DOL’s political leadership continues to impede enforcement and undermine agency credibility

The head of the United States Department of Labor (“DOL”), who is the son of former United States Supreme Court Justice Antonin Scalia, has pushed the agency in a decidedly different direction since being appointed Secretary of Labor. Under Secretary Eugene Scalia’s dictates, the DOL has reportedly made it easier for employers to misclassify workers as “independent contractors” and, consequently, to deprive those workers of the rights and benefits that employees have. According to a recently filed whistleblower complaint, Secretary Scalia also transferred one of the DOL’s top enforcement officials to a non-legal position and, moreover, to a different part of the country to thwart vigorous prosecution of employee misclassification and wage theft claims. In addition, under Secretary Scalia’s direction, the DOL no longer seeks liquated damages (double damages) under the Fair Labor Standards Act (“FLSA”) for employees who have experienced wage theft at the hands of their current or past employers. This reversal of course by the DOL is striking given the law has long recognized that double damages remain essential to compensate employees fully – given the time-value of money regarding overtime pay and other unpaid wages claims – and, furthermore, to deter future wage theft by employers. The DOL’s workplace safety guidance and enforcement efforts via the Occupational Safety and Health Administration (“OSHA”) during the ongoing pandemic also have been weak at best, apparently leaving many people vulnerable to contracting COVID-19, losing their livelihoods, or worse. On the other hand , the DOL has begun micromanaging diversity, equity, and inclusion trainings for employees – restricting the substance and scope of education about civil rights protections and remedies. The radical changes at the DOL prompted a recent New Yorker article to conclude that Secretary Scalia is actually “the Secretary of Employers.”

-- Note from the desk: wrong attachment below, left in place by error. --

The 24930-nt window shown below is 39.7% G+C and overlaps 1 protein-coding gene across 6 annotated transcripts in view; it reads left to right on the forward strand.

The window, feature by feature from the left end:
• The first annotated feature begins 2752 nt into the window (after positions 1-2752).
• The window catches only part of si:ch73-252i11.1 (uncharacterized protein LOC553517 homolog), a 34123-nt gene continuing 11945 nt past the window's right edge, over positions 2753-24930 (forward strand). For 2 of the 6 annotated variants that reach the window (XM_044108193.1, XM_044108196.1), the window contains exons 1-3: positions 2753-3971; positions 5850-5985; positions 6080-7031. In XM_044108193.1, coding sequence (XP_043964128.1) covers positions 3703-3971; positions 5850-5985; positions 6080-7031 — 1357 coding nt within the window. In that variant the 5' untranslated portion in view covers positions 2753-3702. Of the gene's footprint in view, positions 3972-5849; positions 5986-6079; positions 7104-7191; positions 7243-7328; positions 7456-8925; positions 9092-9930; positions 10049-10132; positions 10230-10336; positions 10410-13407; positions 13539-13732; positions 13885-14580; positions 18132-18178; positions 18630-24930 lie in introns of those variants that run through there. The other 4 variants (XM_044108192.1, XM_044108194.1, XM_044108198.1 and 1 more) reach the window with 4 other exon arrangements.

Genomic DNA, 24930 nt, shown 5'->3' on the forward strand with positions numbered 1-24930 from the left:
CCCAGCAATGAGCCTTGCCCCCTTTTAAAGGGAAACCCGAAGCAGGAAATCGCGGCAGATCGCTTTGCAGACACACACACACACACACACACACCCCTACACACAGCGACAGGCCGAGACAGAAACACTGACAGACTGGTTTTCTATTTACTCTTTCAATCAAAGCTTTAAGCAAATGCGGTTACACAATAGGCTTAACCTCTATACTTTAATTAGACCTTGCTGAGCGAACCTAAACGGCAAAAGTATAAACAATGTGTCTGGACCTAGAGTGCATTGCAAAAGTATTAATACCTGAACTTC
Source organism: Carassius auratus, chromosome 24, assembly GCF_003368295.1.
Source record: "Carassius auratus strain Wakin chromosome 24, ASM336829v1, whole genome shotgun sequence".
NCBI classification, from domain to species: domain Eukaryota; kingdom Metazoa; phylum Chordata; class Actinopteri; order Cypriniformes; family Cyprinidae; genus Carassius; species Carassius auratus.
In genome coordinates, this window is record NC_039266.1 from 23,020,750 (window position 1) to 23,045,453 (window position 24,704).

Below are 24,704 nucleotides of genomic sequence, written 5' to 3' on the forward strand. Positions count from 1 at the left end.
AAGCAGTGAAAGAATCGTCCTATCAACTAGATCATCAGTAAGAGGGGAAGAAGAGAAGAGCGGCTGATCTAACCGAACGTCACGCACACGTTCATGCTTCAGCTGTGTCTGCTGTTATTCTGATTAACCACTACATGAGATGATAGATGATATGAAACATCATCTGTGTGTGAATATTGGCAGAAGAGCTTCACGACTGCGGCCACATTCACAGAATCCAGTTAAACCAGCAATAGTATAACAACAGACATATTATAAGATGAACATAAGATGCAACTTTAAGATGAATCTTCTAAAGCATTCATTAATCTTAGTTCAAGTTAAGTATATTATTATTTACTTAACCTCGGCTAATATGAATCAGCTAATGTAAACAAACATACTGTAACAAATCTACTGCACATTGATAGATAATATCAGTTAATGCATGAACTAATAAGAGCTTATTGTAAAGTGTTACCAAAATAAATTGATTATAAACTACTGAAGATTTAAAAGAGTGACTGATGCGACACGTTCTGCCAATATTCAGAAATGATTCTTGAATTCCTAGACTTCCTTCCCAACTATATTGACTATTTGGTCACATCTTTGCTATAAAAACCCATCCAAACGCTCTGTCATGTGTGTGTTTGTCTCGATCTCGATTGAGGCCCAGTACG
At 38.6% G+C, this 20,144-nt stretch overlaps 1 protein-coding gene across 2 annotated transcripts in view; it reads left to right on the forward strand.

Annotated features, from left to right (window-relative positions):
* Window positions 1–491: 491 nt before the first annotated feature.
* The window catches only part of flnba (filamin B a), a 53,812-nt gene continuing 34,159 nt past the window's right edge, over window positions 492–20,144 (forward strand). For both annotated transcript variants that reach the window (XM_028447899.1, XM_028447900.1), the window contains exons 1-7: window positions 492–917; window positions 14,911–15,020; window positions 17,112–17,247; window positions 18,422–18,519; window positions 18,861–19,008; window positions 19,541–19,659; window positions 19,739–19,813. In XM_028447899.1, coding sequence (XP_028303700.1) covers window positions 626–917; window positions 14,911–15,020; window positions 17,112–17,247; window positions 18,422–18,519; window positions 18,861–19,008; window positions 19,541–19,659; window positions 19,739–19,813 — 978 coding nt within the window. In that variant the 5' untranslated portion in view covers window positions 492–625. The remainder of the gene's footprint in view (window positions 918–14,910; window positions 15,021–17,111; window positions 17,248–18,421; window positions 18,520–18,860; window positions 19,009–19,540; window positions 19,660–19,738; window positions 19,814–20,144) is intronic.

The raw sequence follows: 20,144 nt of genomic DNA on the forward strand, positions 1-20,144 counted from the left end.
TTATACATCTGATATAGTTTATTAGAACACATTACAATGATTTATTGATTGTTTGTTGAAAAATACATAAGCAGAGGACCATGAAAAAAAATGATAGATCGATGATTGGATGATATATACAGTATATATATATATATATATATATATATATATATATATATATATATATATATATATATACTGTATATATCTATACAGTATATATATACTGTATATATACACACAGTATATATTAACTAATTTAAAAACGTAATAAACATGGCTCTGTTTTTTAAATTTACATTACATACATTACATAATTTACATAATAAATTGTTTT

Although the Republican-controlled Minnesota Senate removed the visionary Commissioner of the Minnesota Department of Labor and Industry (“MNDOLI”) recently and without valid justification, that agency’s leadership still pursues a robust approach to workplace protections under the Minnesota FLSA and the Minnesota OSHA. In addition, the Commissioner of the Minnesota Department of Human Rights (“MDHR”) has charted a bold way forward to provide meaningful community education, outreach, and enforcement concerning civil rights under the Minnesota Human Rights Act. Minnesota Attorney General Keith Ellison continues to work closely with the MNDOLI and the MDHR as his office aggressively combats wage theft and other workplace violations. In short, the outlook for employment rights and remedies is bright at the State level even as the current situation at the Federal level offers less promise. Elections have consequences. For everyone eligible to vote, be sure to do so on or before November 3, 2020.